May 17, 2009

Of Pool Filters and Pedipalps

Here's a fauna-related plug for Australia: It's the only continent on the planet whose deserts are not inhabited by camel/sun spiders.

Yvonne, being a resident of the American Southwest, has encountered her fair share of them. By fair share, I mean anything over never.

She found this particular specimen on her property, and it measured in at about two inches in body length. She just recently exhumed a dead one from her pool filter, and it's abdomen was as big around as her thumb. That's a lot o' sun spider.

Sun spiders, of which there are many varieties comprising the order of Solifugae, are found in most deserts the world over and are not true spiders. They are known for their massive fangs (chelicerae), and for having over-developed pedipalps. In fact, the pedipalps are so large (as seen in display above), that they are often mistaken for another set of legs. But no, they aren't for ambulation. They function similar to antennae, and are tipped with adhesive organs that help them capture their prey. From the looks of the above photo, they are also used in "back off!" displays.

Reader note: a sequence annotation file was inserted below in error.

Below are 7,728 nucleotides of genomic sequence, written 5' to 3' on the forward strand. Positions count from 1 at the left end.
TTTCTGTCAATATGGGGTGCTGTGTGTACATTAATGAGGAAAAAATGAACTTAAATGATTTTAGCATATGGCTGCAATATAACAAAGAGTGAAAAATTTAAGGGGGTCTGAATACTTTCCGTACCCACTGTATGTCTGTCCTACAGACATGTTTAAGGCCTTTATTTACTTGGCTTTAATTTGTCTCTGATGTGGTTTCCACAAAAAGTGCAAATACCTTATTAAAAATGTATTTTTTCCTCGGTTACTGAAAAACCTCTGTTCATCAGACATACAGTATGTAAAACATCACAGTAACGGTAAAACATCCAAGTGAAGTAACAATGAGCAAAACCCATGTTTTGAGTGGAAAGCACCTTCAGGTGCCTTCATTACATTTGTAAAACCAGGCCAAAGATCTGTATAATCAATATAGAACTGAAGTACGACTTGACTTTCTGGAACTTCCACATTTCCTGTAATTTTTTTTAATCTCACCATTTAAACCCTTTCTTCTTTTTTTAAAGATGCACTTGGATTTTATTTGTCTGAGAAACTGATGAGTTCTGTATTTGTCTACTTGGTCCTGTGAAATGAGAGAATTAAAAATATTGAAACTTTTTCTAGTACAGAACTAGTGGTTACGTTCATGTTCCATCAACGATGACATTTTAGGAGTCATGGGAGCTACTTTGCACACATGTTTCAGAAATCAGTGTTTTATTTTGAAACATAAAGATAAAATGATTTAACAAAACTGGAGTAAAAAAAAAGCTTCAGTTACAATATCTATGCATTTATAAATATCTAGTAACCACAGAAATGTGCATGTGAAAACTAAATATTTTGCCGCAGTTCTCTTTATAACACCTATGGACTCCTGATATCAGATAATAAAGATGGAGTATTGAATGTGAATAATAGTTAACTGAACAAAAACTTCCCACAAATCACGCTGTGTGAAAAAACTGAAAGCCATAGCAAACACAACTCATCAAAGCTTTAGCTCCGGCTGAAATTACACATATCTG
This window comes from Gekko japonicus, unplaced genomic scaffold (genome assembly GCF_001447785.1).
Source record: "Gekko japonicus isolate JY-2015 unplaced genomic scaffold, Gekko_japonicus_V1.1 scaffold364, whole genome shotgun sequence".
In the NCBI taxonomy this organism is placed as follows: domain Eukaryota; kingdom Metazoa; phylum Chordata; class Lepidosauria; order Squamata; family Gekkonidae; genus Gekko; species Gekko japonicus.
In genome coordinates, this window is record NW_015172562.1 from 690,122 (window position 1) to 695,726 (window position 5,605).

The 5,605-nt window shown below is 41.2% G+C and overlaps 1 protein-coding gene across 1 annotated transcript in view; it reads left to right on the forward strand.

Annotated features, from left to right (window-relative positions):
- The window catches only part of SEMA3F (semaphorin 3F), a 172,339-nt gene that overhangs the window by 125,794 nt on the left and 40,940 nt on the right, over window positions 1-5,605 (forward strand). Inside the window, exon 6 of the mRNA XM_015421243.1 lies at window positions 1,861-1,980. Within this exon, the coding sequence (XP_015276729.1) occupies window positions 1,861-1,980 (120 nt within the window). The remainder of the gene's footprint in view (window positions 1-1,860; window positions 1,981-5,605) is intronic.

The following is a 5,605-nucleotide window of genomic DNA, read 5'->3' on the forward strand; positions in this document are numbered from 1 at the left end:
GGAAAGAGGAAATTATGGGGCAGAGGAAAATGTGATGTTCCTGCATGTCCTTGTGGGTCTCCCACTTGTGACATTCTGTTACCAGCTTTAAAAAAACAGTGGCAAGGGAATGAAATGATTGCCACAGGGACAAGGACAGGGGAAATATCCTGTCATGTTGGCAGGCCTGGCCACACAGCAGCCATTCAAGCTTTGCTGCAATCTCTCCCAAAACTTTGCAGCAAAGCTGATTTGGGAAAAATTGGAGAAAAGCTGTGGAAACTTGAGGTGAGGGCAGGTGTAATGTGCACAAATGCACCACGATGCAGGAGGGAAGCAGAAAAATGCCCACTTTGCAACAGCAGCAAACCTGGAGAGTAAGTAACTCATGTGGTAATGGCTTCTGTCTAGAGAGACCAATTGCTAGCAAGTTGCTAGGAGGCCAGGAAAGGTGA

Fair enough, camel spider. You don't apply your adhesive pedipalps and fangs to my skin, and I won't apply the sole of my shoe to you.

Thanks, Yvonne.


jynxkat said...

these guys used to get into epic battles with harvestmen on the kitchen floor of the house in the mountains i used to mind when my teacher was away. good times

The Inn and Spa at Cedar Falls said...

If I came across this at my home, my husband would come home to find me standing on a chair. Yuck!!